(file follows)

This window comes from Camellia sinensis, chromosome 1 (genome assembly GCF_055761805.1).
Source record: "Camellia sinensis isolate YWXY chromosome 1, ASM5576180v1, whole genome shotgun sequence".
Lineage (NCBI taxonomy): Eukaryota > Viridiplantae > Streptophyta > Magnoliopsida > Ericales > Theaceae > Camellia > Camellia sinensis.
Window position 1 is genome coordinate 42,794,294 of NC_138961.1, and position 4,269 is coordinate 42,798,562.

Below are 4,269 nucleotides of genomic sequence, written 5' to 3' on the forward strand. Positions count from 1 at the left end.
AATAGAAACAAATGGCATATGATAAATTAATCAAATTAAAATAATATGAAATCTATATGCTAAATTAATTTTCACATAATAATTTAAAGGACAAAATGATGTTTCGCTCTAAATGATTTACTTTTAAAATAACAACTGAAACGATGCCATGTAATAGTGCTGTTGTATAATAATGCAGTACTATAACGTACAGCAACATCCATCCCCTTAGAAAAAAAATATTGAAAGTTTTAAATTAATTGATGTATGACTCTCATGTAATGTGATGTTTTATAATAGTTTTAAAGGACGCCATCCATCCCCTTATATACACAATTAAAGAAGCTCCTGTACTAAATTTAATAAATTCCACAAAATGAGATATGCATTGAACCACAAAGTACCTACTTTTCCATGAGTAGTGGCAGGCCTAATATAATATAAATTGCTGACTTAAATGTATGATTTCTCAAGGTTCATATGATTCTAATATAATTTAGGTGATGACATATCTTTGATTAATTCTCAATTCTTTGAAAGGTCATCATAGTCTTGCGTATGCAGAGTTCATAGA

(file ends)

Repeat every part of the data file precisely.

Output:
This window comes from Camellia sinensis, chromosome 1 (genome assembly GCF_055761805.1).
Source record: "Camellia sinensis isolate YWXY chromosome 1, ASM5576180v1, whole genome shotgun sequence".
Lineage (NCBI taxonomy): Eukaryota > Viridiplantae > Streptophyta > Magnoliopsida > Ericales > Theaceae > Camellia > Camellia sinensis.
Window position 1 is genome coordinate 42,794,294 of NC_138961.1, and position 4,269 is coordinate 42,798,562.

Below are 4,269 nucleotides of genomic sequence, written 5' to 3' on the forward strand. Positions count from 1 at the left end.
AATAGAAACAAATGGCATATGATAAATTAATCAAATTAAAATAATATGAAATCTATATGCTAAATTAATTTTCACATAATAATTTAAAGGACAAAATGATGTTTCGCTCTAAATGATTTACTTTTAAAATAACAACTGAAACGATGCCATGTAATAGTGCTGTTGTATAATAATGCAGTACTATAACGTACAGCAACATCCATCCCCTTAGAAAAAAAATATTGAAAGTTTTAAATTAATTGATGTATGACTCTCATGTAATGTGATGTTTTATAATAGTTTTAAAGGACGCCATCCATCCCCTTATATACACAATTAAAGAAGCTCCTGTACTAAATTTAATAAATTCCACAAAATGAGATATGCATTGAACCACAAAGTACCTACTTTTCCATGAGTAGTGGCAGGCCTAATATAATATAAATTGCTGACTTAAATGTATGATTTCTCAAGGTTCATATGATTCTAATATAATTTAGGTGATGACATATCTTTGATTAATTCTCAATTCTTTGAAAGGTCATCATAGTCTTGCGTATGCAGAGTTCATAGA